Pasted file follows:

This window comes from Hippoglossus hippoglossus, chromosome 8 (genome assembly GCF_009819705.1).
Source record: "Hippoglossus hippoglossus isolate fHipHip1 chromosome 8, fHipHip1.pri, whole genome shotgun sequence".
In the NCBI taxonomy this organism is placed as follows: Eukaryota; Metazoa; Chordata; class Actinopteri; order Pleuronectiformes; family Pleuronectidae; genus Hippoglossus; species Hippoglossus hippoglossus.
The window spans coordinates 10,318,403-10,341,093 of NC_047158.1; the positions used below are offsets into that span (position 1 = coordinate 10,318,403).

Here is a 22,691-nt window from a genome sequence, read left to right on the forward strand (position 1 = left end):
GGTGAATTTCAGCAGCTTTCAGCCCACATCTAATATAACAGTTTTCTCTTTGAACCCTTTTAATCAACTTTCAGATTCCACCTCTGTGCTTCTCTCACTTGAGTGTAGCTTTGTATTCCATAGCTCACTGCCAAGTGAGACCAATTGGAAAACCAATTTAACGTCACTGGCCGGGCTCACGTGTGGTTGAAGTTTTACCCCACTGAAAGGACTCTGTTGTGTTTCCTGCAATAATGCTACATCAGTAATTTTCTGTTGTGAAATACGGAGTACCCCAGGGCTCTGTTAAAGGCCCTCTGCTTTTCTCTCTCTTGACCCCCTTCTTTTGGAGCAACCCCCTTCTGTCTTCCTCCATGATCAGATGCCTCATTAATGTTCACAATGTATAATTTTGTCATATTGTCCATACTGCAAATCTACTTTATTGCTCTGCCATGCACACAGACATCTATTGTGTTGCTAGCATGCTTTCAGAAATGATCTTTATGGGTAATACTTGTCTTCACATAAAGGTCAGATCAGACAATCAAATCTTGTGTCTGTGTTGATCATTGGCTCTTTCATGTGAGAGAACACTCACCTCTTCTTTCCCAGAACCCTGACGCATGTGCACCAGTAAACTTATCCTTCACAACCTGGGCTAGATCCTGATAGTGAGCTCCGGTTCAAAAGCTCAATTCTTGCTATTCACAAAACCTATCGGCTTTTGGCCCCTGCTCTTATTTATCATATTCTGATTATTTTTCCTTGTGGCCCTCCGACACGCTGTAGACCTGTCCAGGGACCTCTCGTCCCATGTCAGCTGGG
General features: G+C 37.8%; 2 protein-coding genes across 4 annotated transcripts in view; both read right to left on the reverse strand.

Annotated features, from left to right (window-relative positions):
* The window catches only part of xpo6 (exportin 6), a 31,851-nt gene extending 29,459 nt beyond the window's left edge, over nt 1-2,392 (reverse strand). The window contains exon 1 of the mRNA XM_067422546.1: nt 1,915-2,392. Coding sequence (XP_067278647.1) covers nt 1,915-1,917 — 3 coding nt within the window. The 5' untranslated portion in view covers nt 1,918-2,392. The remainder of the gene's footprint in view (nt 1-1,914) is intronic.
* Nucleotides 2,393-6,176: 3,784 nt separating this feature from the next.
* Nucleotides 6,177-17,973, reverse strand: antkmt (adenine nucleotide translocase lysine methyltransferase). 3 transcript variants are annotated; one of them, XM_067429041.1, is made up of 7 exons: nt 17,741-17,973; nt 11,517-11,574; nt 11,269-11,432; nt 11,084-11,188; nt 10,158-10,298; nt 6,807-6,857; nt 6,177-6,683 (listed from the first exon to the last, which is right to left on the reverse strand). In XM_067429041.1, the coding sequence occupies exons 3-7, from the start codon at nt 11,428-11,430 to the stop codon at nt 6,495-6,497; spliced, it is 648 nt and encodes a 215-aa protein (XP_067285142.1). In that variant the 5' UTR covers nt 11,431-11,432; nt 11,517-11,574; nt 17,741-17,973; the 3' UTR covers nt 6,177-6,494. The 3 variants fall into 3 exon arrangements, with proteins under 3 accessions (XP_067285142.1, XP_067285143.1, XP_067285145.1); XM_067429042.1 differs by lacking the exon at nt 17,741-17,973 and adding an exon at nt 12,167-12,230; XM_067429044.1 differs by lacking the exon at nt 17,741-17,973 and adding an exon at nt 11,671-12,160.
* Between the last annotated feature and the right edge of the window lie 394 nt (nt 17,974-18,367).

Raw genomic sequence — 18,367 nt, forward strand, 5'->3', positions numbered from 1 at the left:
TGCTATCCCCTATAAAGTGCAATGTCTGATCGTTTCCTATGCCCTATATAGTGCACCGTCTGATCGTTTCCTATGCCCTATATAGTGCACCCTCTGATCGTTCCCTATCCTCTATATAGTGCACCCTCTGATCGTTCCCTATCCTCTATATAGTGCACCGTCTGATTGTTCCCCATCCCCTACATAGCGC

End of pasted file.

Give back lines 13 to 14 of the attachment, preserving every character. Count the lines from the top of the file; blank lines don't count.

Raw genomic sequence — 18,367 nt, forward strand, 5'->3', positions numbered from 1 at the left:
TGCTATCCCCTATAAAGTGCAATGTCTGATCGTTTCCTATGCCCTATATAGTGCACCGTCTGATCGTTTCCTATGCCCTATATAGTGCACCCTCTGATCGTTCCCTATCCTCTATATAGTGCACCCTCTGATCGTTCCCTATCCTCTATATAGTGCACCGTCTGATTGTTCCCCATCCCCTACATAGCGC